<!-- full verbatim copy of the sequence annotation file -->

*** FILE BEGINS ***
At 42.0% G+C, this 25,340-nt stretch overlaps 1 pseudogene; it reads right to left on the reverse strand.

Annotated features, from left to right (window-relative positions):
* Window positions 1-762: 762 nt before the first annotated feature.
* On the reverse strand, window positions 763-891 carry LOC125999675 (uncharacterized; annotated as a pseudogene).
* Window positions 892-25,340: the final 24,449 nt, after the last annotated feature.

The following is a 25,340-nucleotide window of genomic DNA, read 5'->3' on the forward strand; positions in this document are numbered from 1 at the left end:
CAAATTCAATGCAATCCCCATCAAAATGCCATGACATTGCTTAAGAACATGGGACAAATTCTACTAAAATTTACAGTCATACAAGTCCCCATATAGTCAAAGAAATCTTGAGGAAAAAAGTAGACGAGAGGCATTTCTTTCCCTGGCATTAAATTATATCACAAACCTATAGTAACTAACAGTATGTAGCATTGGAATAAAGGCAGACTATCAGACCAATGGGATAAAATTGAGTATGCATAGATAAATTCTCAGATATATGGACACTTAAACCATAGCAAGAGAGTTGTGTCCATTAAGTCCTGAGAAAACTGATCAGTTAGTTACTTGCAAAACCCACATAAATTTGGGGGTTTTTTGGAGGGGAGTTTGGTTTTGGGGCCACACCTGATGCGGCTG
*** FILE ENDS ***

At 42.0% G+C, this 25,340-nt stretch overlaps 1 pseudogene; it reads right to left on the reverse strand.

Annotated features, from left to right (window-relative positions):
* Window positions 1-762: 762 nt before the first annotated feature.
* On the reverse strand, window positions 763-891 carry LOC125999675 (uncharacterized; annotated as a pseudogene).
* Window positions 892-25,340: the final 24,449 nt, after the last annotated feature.

The following is a 25,340-nucleotide window of genomic DNA, read 5'->3' on the forward strand; positions in this document are numbered from 1 at the left end:
CAAATTCAATGCAATCCCCATCAAAATGCCATGACATTGCTTAAGAACATGGGACAAATTCTACTAAAATTTACAGTCATACAAGTCCCCATATAGTCAAAGAAATCTTGAGGAAAAAAGTAGACGAGAGGCATTTCTTTCCCTGGCATTAAATTATATCACAAACCTATAGTAACTAACAGTATGTAGCATTGGAATAAAGGCAGACTATCAGACCAATGGGATAAAATTGAGTATGCATAGATAAATTCTCAGATATATGGACACTTAAACCATAGCAAGAGAGTTGTGTCCATTAAGTCCTGAGAAAACTGATCAGTTAGTTACTTGCAAAACCCACATAAATTTGGGGGTTTTTTGGAGGGGAGTTTGGTTTTGGGGCCACACCTGATGCGGCTG